“They were unstoppable,” said Judge Chester B. Muroski, who sent a letter to county commissioners raising concerns about detention costs, only to be transferred days later to another court by Judge Conahan. “I knew something was wrong, but they silenced all dissent.”
Other dissenters were also steamrolled.
When the county controller, Steve Flood, leaked a state audit that described the state’s lease of the center as a “bad deal,” the center’s owner filed a “trade secrets” lawsuit against Mr. Flood, and Judge Conahan sealed the suit to limit other documents’ getting out. His decision was later overturned.
“Everyone began to assume that the judges had some vested interest in the private center because they were pushing it so doggedly,” one courthouse worker said. Virtually all former colleagues and courthouse workers would not allowed themselves to be identified because the federal investigation into the kickback scheme was ongoing and they feared for their jobs if they alienated former allies of the judges.
Mr. Powell has not been charged. His lawyer said that the judges had coerced him into paying the kickbacks and that he was cooperating with investigators.
The few officials who had concerns at the time say their hands were tied. Probation officers say they suspected that something was amiss but were overruled every time they requested lighter sentences or for sentences to be served at home. County commissioners were the only ones authorized to sign contracts for detention centers. But by eliminating money for the county center, Judge Conahan left them little alternative but to sign on to the deal for the private facility.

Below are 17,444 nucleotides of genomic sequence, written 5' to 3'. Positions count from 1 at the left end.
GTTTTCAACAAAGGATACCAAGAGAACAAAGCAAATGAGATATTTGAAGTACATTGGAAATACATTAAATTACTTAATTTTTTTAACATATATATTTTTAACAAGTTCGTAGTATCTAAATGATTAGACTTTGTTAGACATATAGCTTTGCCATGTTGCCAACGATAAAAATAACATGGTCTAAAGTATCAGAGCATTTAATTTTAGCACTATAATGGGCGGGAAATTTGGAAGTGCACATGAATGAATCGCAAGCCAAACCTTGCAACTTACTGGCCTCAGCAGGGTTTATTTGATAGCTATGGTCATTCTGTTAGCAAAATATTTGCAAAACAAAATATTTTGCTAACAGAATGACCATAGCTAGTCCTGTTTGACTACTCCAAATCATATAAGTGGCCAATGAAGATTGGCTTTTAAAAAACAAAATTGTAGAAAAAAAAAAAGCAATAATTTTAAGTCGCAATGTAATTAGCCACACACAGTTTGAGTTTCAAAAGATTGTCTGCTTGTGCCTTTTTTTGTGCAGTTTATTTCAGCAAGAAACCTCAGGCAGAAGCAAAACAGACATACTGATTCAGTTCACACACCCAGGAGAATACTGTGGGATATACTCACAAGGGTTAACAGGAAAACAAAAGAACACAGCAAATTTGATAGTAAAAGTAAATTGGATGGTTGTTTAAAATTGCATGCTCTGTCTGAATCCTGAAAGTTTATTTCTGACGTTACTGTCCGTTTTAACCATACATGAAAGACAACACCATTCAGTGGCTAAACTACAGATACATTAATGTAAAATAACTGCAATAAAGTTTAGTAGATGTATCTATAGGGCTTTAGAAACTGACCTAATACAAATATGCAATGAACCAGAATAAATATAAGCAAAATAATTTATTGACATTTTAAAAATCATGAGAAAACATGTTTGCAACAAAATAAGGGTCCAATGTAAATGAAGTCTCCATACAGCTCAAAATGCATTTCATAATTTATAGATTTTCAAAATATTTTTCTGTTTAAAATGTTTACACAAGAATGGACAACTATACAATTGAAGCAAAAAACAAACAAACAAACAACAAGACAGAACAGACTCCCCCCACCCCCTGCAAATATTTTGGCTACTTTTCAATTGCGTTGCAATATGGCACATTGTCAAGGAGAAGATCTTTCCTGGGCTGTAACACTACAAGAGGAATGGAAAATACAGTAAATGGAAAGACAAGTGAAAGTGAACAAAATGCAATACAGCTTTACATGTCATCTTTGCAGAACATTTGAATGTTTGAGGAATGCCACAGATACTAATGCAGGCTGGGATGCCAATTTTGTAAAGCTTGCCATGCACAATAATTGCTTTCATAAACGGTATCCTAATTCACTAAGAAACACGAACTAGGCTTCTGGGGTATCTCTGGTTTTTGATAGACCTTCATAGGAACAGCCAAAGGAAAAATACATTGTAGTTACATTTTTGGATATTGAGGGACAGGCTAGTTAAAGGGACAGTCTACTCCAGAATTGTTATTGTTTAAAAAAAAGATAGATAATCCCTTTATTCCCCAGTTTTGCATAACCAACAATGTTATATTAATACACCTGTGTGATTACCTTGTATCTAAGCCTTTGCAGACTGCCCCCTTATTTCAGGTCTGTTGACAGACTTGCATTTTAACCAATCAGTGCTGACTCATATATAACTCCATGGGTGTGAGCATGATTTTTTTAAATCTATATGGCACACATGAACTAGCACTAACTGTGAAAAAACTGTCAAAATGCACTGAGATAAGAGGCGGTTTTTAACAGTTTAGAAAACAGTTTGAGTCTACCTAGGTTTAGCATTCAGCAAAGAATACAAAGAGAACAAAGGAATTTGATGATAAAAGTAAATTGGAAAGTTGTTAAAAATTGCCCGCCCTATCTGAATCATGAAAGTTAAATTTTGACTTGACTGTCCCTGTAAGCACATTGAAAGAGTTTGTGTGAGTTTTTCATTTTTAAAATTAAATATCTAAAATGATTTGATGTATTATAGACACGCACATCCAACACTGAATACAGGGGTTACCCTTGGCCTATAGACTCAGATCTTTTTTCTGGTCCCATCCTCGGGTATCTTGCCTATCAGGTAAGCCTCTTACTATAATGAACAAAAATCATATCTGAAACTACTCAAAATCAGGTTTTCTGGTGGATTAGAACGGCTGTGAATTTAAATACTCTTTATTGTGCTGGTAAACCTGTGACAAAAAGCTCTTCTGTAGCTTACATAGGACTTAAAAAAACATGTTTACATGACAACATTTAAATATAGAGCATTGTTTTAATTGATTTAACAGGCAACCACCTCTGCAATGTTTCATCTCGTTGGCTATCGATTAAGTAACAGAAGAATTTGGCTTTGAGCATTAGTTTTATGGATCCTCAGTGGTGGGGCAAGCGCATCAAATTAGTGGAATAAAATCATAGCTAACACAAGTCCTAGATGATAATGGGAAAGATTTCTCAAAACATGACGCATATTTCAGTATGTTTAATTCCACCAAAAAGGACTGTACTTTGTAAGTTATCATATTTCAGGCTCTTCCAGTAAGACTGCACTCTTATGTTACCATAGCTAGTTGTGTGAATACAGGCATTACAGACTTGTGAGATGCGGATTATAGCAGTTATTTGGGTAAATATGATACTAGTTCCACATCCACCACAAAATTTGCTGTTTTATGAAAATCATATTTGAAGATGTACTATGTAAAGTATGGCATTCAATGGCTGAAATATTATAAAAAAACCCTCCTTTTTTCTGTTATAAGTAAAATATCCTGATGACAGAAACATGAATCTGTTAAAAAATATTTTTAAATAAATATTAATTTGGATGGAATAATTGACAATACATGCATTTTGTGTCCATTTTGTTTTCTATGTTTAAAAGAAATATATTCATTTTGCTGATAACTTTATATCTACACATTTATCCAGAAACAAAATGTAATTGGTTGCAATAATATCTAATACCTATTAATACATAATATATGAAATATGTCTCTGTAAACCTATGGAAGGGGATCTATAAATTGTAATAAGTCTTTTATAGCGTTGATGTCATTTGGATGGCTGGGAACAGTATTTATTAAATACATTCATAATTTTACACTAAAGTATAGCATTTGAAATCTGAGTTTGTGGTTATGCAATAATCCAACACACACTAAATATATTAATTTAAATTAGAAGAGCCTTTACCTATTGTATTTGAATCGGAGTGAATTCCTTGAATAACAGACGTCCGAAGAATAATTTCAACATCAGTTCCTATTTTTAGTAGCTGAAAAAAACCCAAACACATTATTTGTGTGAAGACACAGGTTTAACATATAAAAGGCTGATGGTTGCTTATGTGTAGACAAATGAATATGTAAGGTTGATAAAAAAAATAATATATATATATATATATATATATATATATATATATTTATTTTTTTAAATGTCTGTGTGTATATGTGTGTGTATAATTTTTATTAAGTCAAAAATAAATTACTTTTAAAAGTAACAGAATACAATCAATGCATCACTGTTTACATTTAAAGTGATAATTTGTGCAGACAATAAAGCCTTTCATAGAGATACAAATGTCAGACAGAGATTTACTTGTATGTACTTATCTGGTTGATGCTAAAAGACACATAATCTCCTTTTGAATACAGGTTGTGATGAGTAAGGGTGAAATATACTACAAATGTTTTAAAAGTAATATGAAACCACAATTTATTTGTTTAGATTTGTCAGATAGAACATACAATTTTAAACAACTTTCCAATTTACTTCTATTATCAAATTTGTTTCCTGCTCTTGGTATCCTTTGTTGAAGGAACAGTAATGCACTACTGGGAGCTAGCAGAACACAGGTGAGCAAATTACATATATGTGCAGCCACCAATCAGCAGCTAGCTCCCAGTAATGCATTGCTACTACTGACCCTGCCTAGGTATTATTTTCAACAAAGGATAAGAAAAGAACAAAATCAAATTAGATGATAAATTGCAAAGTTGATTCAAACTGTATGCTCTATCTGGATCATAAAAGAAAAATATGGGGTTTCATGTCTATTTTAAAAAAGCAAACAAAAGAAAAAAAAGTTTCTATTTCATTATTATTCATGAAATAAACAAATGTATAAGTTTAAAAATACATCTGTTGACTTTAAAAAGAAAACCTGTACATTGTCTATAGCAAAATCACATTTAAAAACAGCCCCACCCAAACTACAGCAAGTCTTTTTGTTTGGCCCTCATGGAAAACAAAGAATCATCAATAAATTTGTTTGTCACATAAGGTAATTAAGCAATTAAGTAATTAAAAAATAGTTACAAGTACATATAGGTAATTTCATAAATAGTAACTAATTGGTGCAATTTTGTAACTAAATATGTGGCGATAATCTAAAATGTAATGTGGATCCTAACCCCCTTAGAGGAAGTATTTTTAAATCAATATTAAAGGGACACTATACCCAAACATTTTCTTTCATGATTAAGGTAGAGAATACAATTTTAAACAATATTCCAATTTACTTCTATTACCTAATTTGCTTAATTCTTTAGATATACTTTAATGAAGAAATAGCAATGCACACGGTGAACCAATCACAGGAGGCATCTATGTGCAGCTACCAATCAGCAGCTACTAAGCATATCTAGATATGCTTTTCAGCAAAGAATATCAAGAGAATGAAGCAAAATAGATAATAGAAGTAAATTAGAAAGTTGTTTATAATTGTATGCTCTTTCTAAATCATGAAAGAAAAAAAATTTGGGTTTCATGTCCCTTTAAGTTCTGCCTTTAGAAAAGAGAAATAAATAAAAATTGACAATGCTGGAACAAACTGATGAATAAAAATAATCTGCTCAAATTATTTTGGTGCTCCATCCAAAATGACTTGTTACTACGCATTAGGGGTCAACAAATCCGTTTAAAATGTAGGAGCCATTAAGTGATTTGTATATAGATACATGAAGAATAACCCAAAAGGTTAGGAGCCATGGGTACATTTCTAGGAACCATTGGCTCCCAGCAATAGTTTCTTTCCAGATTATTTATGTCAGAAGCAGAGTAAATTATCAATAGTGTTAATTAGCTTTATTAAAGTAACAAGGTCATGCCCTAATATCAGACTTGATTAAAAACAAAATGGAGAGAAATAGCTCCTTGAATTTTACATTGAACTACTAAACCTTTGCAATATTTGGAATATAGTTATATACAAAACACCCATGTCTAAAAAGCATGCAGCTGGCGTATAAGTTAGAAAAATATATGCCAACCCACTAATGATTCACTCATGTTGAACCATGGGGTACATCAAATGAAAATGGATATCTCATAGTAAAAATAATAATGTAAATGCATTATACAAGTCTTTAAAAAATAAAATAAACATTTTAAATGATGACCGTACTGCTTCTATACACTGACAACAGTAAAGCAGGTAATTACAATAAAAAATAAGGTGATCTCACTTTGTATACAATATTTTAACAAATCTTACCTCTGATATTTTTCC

Prosecutors say that by sentencing juveniles to detention at twice the state average, Judge Ciavarella was holding up his end of the bargain. And by late 2003, so much money was rolling in that the two judges were struggling to hide it all. So in 2004, they bought a $785,000 condominium together in Florida to help conceal the payments, and they began disguising transactions as rent and other related fees.
“We did what we could to stop it,” said Commissioner Stephen A. Urban, who repeatedly argued that the county should build its own center rather than lease the private one. “There were so many red flags that no one could mistake them as any other color.”
One red flag was the 56-foot yacht in front of the judges’ Florida condo, where they and Mr. Powell started spending much of their time. Owned by Mr. Powell, the $1.5 million boat was named the Reel Justice.